The nation’s premiere dog show event has a long history of only allowing purebreds to compete, but will now let the common pooches in, reports The Associated Press.
Talk about real underdogs.
The mutts — formally nicknamed "all-American dogs" — will join the snobby purebreds in the First Masters Agility Championship, a skills-based competition that’s "all about brains — brains and speed," show chairman Tom Bradley said at a news conference Wednesday at Madison Square Garden. "Agility dogs are not designer dogs — or they don’t have to be."
Organizers say this year marks the first time dogs of mixed breeds have appeared anywhere at Westminster since the 138-year-old event’s early days.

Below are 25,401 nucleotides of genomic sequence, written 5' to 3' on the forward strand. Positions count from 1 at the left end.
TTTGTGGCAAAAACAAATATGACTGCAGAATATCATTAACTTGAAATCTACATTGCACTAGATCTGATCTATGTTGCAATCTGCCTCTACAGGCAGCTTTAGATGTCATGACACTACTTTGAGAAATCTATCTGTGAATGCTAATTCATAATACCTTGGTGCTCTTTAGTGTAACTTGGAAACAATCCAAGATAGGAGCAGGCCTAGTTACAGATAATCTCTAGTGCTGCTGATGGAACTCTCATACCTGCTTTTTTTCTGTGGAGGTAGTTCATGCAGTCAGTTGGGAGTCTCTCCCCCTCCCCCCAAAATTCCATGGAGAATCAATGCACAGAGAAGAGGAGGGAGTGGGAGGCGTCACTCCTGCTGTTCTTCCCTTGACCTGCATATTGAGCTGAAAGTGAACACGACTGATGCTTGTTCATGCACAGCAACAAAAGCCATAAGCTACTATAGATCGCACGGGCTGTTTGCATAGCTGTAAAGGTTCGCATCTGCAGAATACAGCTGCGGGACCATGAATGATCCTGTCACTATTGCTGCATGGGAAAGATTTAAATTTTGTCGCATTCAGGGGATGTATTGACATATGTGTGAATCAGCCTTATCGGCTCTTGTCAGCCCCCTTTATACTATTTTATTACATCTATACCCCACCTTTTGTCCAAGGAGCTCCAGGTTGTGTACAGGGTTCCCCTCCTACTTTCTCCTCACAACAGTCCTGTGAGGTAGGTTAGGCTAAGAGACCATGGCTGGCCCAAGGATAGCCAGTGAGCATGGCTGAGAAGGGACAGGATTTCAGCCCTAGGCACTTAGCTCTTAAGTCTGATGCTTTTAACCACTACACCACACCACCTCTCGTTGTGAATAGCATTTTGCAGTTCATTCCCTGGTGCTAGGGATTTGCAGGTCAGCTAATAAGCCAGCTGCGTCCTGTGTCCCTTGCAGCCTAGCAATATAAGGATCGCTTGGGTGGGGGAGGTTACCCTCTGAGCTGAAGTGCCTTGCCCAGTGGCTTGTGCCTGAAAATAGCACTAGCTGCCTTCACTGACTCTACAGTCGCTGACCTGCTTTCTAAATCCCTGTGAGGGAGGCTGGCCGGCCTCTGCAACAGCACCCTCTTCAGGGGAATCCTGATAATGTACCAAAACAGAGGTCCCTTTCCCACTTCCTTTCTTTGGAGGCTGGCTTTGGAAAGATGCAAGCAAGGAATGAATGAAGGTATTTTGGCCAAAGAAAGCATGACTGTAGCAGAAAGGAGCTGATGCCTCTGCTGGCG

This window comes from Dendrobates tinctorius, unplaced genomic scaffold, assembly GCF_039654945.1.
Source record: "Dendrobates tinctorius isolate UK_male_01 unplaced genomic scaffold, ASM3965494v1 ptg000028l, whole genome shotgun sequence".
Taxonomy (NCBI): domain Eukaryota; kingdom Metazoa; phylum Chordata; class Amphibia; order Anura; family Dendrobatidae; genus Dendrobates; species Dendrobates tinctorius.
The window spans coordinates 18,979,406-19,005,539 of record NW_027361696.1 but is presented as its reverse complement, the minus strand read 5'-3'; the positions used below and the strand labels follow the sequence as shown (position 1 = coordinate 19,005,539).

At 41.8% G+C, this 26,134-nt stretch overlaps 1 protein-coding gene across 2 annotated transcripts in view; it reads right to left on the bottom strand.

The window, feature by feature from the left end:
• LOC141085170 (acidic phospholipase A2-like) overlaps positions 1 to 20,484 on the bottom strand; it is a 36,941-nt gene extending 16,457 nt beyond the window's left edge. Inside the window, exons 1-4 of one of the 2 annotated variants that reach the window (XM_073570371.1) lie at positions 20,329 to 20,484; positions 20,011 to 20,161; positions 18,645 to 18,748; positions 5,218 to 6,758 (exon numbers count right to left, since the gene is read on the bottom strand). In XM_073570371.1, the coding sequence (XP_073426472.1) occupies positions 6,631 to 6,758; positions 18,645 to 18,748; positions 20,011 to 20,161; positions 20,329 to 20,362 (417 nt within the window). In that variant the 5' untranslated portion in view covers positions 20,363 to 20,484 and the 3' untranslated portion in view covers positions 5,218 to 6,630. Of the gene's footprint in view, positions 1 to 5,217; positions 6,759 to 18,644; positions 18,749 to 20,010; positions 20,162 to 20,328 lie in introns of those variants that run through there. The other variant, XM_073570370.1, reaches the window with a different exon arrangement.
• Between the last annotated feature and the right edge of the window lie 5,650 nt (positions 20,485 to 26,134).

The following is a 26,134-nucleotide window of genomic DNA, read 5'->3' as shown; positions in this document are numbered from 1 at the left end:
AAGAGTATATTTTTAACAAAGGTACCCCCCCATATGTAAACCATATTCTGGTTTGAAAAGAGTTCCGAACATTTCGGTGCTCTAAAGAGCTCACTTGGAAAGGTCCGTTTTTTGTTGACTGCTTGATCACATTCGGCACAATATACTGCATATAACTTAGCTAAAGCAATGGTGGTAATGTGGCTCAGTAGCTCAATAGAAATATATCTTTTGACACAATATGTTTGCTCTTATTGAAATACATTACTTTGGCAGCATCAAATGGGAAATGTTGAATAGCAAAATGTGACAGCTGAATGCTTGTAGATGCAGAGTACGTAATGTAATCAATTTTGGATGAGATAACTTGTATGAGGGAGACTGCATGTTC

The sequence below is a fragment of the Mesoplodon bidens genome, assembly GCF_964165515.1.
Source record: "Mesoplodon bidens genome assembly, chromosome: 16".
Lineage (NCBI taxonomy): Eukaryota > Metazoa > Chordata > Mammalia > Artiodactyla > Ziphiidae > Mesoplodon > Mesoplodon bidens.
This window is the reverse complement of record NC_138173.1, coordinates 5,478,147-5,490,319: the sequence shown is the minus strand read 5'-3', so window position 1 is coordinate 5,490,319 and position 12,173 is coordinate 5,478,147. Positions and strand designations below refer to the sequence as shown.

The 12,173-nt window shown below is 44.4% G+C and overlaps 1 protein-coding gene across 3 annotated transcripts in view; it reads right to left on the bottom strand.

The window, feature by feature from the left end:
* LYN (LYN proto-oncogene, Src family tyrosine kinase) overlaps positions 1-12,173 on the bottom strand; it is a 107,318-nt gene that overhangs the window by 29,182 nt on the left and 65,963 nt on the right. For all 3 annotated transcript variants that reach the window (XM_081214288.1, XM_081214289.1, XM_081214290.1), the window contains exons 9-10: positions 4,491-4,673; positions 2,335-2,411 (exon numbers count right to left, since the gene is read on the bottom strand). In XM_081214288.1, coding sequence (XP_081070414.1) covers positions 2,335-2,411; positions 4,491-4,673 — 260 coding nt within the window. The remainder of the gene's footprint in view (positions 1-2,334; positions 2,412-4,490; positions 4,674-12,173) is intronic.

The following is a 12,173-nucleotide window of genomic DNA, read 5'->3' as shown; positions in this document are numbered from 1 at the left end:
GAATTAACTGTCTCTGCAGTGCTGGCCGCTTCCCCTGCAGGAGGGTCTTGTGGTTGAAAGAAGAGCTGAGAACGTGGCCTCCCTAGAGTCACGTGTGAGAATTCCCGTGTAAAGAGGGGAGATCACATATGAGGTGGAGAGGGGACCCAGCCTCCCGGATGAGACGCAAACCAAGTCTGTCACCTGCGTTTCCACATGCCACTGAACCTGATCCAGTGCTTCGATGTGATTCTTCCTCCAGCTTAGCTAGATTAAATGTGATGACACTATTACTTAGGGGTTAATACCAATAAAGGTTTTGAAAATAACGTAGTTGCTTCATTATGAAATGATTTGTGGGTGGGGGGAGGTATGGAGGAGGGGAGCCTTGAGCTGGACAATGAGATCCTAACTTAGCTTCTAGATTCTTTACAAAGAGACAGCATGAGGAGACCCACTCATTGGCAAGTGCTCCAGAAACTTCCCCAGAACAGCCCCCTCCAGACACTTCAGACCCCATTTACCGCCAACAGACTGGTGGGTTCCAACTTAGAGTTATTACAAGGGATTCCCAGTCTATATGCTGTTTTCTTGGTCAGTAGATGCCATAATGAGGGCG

But they can't vie for the prestigious Best in Show award at next month's big event. That’s still for purebreds only. It’ll be awarded on Feb. 11.
The change may have come as a response to animal rights supporters who argue that promoting dog breeding is unethical. Many mutts need to find homes — 60 percent of dogs in shelters are reportedly euthanized — and should be promoted as desirable pets. While Bradley would not say whether such criticism of the show pressured them to make the change, he did admit that “purebred dogs have taken a bit of a rap” recently.
Joining the labradoodles at the upcoming show will be three new breeds. They’re the chinook, the Portuguese podengo pequeño and the rat terrier.
It's about time for the equal opportunity because one sniffed butt smells like any other.